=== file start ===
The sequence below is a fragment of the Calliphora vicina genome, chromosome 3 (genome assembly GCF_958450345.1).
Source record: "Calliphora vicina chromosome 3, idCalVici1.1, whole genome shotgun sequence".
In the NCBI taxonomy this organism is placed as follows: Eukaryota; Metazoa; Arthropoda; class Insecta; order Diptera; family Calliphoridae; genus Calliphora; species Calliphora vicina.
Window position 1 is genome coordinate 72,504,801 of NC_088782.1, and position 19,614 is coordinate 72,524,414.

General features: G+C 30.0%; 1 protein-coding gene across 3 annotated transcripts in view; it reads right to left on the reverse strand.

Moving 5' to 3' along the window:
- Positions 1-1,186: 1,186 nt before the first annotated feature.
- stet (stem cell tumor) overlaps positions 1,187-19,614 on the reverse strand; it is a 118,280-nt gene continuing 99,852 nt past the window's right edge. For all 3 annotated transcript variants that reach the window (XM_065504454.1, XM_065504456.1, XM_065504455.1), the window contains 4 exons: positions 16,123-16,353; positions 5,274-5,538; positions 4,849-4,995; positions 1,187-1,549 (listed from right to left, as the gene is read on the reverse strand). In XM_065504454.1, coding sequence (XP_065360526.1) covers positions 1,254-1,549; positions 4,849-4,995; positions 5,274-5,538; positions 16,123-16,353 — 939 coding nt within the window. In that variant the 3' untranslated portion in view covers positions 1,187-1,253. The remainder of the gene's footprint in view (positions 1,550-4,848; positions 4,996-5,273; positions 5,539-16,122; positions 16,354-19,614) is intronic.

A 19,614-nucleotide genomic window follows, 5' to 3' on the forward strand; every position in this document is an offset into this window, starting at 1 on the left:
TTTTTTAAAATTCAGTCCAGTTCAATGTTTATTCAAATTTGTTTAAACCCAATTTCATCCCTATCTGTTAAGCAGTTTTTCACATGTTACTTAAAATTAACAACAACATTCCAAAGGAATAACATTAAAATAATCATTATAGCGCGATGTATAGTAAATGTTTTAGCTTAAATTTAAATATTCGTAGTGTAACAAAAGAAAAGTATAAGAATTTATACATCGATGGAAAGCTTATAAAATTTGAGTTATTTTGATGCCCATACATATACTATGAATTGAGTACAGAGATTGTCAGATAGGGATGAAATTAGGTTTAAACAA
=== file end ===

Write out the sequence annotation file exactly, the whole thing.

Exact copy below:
The sequence below is a fragment of the Calliphora vicina genome, chromosome 3 (genome assembly GCF_958450345.1).
Source record: "Calliphora vicina chromosome 3, idCalVici1.1, whole genome shotgun sequence".
In the NCBI taxonomy this organism is placed as follows: Eukaryota; Metazoa; Arthropoda; class Insecta; order Diptera; family Calliphoridae; genus Calliphora; species Calliphora vicina.
Window position 1 is genome coordinate 72,504,801 of NC_088782.1, and position 19,614 is coordinate 72,524,414.

General features: G+C 30.0%; 1 protein-coding gene across 3 annotated transcripts in view; it reads right to left on the reverse strand.

Moving 5' to 3' along the window:
- Positions 1-1,186: 1,186 nt before the first annotated feature.
- stet (stem cell tumor) overlaps positions 1,187-19,614 on the reverse strand; it is a 118,280-nt gene continuing 99,852 nt past the window's right edge. For all 3 annotated transcript variants that reach the window (XM_065504454.1, XM_065504456.1, XM_065504455.1), the window contains 4 exons: positions 16,123-16,353; positions 5,274-5,538; positions 4,849-4,995; positions 1,187-1,549 (listed from right to left, as the gene is read on the reverse strand). In XM_065504454.1, coding sequence (XP_065360526.1) covers positions 1,254-1,549; positions 4,849-4,995; positions 5,274-5,538; positions 16,123-16,353 — 939 coding nt within the window. In that variant the 3' untranslated portion in view covers positions 1,187-1,253. The remainder of the gene's footprint in view (positions 1,550-4,848; positions 4,996-5,273; positions 5,539-16,122; positions 16,354-19,614) is intronic.

A 19,614-nucleotide genomic window follows, 5' to 3' on the forward strand; every position in this document is an offset into this window, starting at 1 on the left:
TTTTTTAAAATTCAGTCCAGTTCAATGTTTATTCAAATTTGTTTAAACCCAATTTCATCCCTATCTGTTAAGCAGTTTTTCACATGTTACTTAAAATTAACAACAACATTCCAAAGGAATAACATTAAAATAATCATTATAGCGCGATGTATAGTAAATGTTTTAGCTTAAATTTAAATATTCGTAGTGTAACAAAAGAAAAGTATAAGAATTTATACATCGATGGAAAGCTTATAAAATTTGAGTTATTTTGATGCCCATACATATACTATGAATTGAGTACAGAGATTGTCAGATAGGGATGAAATTAGGTTTAAACAA